I choose gentleness… Nothing is won by force. I choose to be gentle.

If I raise my voice may it be only in praise. If I clench my fist, may it be only in prayer.

If I make a demand, may it be only of myself. ”
— Max Lucado


From the Heart He Gave Me: Hard Lessons, Help, and Hope

April 23rd, 2015

Written the day our beloved furry best friend Maya passed away: Forgive me as I am a complete sappy mess writing this. But if you know me you know I can’t be any other way. I love deeply, and so when my heart breaks it breaks in large messy pieces.  But the LORD made me […]

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Written the day our beloved furry best friend Maya passed away:

Forgive me as I am a complete sappy mess writing this. But if you know me you know I can’t be any other way. I love deeply, and so when my heart breaks it breaks in large messy pieces.  But the LORD made me with this heart so here is my attempt to use every last messy piece for Him.

I would absolutely love to report that this time here thus far has been peachy and that I have been riding unicorns and that there are rainbows everywhere arched over thousand year old architecture, but in all honesty, month two has been a considerably difficult one. I shouldn’t complain – it is not deployment. But I can say it has been much more difficult than I expected.

Days after we partially moved into our new flat (which is actually awesome! Thank you Jesus!), Bryan packed his gear and baby wipes to head to his month-long field training during which he would lose hours days of sleep, bathe with said baby wipes, have no running water, a stove to heat their tent during the freezing nights that would later actually set their shelter ablaze (another story for another time) and be launched into working with his new unit under less than desirable conditions than one might want for dipping their toes into his new work environment.

While enjoying the new town and new place, I soon realized that I was very ALONE in an empty, at the moment kitchen-less house with just myself, microwavable food, the pets, and a town full of another culture. And though I am counting my blessings to be here, going solo…without TV…a data plan or even Wi-Fi to fill the empty place with some noise, it was lonely. Like I watched two online photo courses multiple times, read a whole giant book and a half, watched the Indiana Jones trilogy + special features 3 times and I still have time lonely. I had one German friend at this point, but she worked and I am not the type to demand any more of her time than she might offer. She invited me to Easter – which was weird, crazy and wonderful – but other than that it was pretty lonely. I couldn’t help but get frustrated from time to time trying to catch a signal to phone home no matter the unpleasant weather happenings or how my dog was leaning and begging incessantly at the lunch-goers next to me while I tried. And yes…the verge of tears was almost reached when trying to call (on my prepaid phone) customer service umpteen times trying to find just one rep who spoke English to ask them about my still-missing Wifi kit. And for some reason, one simple phrase began placing itself in the forefront of my thoughts. “God with us. GOD with us.” I feel alone, but I am not alone.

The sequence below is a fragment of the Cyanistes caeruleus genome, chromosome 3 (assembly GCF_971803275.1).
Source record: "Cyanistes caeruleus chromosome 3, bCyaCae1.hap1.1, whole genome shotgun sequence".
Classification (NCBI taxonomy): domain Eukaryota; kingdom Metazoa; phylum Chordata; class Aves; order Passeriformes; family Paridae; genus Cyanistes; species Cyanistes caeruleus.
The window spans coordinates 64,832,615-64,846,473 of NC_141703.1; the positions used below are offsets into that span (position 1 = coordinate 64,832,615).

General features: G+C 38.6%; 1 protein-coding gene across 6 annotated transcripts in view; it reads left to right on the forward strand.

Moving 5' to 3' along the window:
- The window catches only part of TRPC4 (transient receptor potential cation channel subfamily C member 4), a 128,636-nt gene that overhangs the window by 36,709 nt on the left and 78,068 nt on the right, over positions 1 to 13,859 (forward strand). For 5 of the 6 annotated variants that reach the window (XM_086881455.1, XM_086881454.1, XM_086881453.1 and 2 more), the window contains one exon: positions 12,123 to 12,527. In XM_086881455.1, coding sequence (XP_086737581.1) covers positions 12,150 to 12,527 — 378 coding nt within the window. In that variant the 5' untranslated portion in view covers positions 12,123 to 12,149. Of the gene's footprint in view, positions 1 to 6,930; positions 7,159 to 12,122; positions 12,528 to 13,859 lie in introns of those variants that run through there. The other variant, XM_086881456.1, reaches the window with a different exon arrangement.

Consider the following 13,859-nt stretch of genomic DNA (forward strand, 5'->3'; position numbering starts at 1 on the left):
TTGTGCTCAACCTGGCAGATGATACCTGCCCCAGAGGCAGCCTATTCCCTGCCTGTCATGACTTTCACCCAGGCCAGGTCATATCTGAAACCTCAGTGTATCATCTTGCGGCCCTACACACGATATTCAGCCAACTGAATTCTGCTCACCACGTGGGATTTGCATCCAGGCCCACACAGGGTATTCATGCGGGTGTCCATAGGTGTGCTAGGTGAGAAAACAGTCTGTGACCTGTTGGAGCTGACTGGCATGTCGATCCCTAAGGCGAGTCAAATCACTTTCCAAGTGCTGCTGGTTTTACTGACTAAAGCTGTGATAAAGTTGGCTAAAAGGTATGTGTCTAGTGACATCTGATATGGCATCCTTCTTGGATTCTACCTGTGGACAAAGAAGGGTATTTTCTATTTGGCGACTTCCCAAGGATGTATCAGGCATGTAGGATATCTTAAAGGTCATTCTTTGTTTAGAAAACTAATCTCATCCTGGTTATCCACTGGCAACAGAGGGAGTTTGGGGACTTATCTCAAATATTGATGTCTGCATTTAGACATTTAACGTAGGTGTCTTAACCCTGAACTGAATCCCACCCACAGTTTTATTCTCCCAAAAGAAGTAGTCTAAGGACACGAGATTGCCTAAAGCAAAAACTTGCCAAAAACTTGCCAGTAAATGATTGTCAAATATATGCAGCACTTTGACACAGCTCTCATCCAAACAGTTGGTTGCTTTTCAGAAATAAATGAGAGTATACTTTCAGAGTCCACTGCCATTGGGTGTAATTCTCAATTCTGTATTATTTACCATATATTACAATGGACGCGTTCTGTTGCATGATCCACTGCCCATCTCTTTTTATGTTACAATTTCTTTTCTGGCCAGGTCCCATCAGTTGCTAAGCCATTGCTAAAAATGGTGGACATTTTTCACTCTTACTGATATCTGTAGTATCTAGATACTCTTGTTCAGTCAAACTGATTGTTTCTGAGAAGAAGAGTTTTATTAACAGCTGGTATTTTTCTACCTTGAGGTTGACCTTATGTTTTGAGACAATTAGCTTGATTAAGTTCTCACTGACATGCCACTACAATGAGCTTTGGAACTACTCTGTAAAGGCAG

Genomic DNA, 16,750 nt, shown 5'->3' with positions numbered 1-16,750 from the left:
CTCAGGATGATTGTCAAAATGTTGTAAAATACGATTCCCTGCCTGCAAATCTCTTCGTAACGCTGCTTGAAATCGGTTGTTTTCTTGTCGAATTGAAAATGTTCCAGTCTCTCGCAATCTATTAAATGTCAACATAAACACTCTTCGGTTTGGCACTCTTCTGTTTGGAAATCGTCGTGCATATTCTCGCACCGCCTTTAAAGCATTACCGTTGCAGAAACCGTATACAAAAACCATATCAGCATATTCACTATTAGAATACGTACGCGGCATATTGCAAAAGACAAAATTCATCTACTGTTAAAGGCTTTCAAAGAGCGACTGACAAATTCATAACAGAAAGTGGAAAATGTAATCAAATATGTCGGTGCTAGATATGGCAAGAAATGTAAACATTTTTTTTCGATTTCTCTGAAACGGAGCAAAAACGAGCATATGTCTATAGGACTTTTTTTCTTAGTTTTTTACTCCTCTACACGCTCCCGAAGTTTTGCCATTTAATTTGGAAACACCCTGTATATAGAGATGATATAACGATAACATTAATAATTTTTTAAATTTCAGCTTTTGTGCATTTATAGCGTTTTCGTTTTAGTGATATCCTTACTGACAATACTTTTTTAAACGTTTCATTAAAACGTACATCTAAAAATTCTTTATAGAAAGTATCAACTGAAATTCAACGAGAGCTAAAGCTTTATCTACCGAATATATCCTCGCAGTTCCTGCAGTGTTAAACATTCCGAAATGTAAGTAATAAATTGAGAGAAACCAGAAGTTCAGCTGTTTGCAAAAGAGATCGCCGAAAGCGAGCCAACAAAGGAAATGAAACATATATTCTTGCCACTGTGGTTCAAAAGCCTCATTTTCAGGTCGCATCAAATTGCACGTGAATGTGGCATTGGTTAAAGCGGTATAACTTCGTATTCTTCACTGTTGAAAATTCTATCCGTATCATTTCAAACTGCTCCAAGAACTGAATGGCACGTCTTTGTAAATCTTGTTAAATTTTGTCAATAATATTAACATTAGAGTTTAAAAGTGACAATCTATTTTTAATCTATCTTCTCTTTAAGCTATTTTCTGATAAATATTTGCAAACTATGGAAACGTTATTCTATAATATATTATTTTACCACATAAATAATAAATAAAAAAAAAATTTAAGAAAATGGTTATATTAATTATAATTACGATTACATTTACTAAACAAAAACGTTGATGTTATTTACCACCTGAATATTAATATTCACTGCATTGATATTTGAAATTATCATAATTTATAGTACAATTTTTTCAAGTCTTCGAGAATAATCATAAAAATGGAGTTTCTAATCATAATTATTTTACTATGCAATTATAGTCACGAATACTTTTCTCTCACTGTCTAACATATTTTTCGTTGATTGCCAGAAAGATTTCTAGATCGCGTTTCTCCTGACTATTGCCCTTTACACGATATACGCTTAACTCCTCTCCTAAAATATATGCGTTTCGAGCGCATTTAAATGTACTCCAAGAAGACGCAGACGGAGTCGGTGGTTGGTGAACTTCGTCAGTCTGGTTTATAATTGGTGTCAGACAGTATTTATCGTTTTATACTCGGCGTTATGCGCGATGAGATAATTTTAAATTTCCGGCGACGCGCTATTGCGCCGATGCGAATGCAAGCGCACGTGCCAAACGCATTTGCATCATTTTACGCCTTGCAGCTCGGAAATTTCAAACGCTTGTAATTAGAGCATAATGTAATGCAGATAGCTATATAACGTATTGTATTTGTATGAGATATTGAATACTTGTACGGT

And then, out of nowhere, my beloved dog and best friend Maya got sick. After the most horrific morning rushing her to the vet, telling her she was a good girl and that she’d be ok, I discovered I had arrived too late. I had just lost the best dog I could have ever asked for, I didn’t get to hug her goodbye and tell her all I thought of her, and I was in shock and denial surrounded only by compassionate German Veterinary staff. But Bryan was in the field for a while yet, family in America were sleeping…and, BOY, did I feel alone….broken and alone. And worse, I was flooded with all the ways I could have been a better caretaker of my dog. Guilt. Regret. Tears. Cries… and sick to my stomach. And I slowly realized a few things: